- Use dashboards. In addition to assigning physician and nursing informatics teams to floor duty, Utah also leverages a learning dashboard to guide users. “We try to approach it in a multi-tier way so that we can capture people during, before the upgrade goes in or before there’s significant changes in the system.”
- Communicate regularly. Another common gaffe, noted Roach, is failure to keep users in the loop. “Communication prior to an upgrade or change is really important. You want your physician and clinician population to know what’s happening.” Doing so can help improve engagement, she has found. On a similar note, Milligan suggested that instead of demanding more time from physicians’ packed calendars, a useful approach is to incorporate training into previously scheduled meetings.
- Don’t be afraid to customize. Although Epic customers are encouraged to stick to a quarterly schedule for updates, it’s not always the best approach, according to Milligan, whose team does two updates per year. “We try to strike a balance. We want people to have access to new features, but without upsetting the apple cart. We feel that’s reasonable.” Otherwise, teams can feel like they’re constantly doing upgrades, which leaves less time for other critical initiatives.
- Round, round, round. “I do a lot of rounding with my CMIO. I’m always astonished when I get out there and I hear how they’re using the system,” said Roach. Milligan, also a proponent of rounding, took it a step further by developing a template that can be used to share findings with executive leaders. This way, “They can clearly see what clinic was visited, what provider was interacted with, what complaint they may or may not have had and what the plan of action is associated with that.”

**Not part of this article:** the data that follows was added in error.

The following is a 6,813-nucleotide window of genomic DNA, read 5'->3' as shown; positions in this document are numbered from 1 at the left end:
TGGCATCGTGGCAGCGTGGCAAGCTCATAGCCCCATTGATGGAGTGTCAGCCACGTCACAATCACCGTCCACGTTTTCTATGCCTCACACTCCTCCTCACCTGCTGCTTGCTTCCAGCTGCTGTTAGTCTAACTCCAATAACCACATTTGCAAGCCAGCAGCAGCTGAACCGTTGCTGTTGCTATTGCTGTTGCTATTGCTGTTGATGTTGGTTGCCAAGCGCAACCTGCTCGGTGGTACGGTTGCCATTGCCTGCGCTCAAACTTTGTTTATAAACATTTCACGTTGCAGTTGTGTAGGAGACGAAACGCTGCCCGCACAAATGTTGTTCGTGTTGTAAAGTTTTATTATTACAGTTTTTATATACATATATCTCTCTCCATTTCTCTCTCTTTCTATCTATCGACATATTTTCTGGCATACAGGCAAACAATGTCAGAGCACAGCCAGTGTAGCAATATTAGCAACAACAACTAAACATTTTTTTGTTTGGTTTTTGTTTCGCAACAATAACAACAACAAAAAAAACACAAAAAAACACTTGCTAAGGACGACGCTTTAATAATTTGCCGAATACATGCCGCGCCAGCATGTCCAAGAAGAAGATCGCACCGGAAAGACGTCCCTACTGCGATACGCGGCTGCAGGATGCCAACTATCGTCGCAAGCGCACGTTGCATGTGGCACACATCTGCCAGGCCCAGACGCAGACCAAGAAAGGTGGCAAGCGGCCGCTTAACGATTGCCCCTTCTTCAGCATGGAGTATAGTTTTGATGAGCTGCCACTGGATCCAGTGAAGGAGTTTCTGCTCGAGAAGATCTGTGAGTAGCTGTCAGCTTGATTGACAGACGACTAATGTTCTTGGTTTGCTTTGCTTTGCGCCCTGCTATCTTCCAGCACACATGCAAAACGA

He believes it’s the most effective way for leaders to understand the pain points that exist within EHR systems. “When you have executives out there willing to spend time in the trenches with folks who are doing the work, you’ll gain credibility and you’ll gain insights.”
It can also spread the word to others who may be reluctant to seek assistance, said Milligan. He recalled a story in which a physician finally asked for help after admitting she had been struggling with Epic’s Notes function. By assigning a trainer to sit with her and review her processes, Asante was able to shave off a significant chunk of time, freeing her up to spend more time with patients. “It’s a nice example of how great training can impact the organization.”
Identifying those who are struggling is paramount, according to Roach, who recommended leveraging tools like Epic’s Signal to monitor how physicians compare with their peers in terms of usage and satisfaction. “It’s really key to make sure you’re monitoring that,” and especially keeping an eye on the “quiet ones,” she added. “They’re the ones who are getting burned out. We need to make sure we’re reaching out to them.”
The most difficult aspect is realizing that the system — and the way in which it’s used — is never going to be perfect. Or even close to perfect, for that matter. “Doctors and nurses are always trying to find something,” said Milligan. Instead, “they should be thinking about what to do with the information they have; what it means clinically and how they should act on it.”
Roach agreed, adding leaders should set their sights even higher. “We have to give clinicians the tools to support them, and that includes educating patients and their families so that they’re part of the caregiver team,” she said. “That’s where we want to go.”
To view the archive of this webinar — Strategies for Keeping Clinicians Trained Up on Key Apps (Sponsored by 314e) — please click here.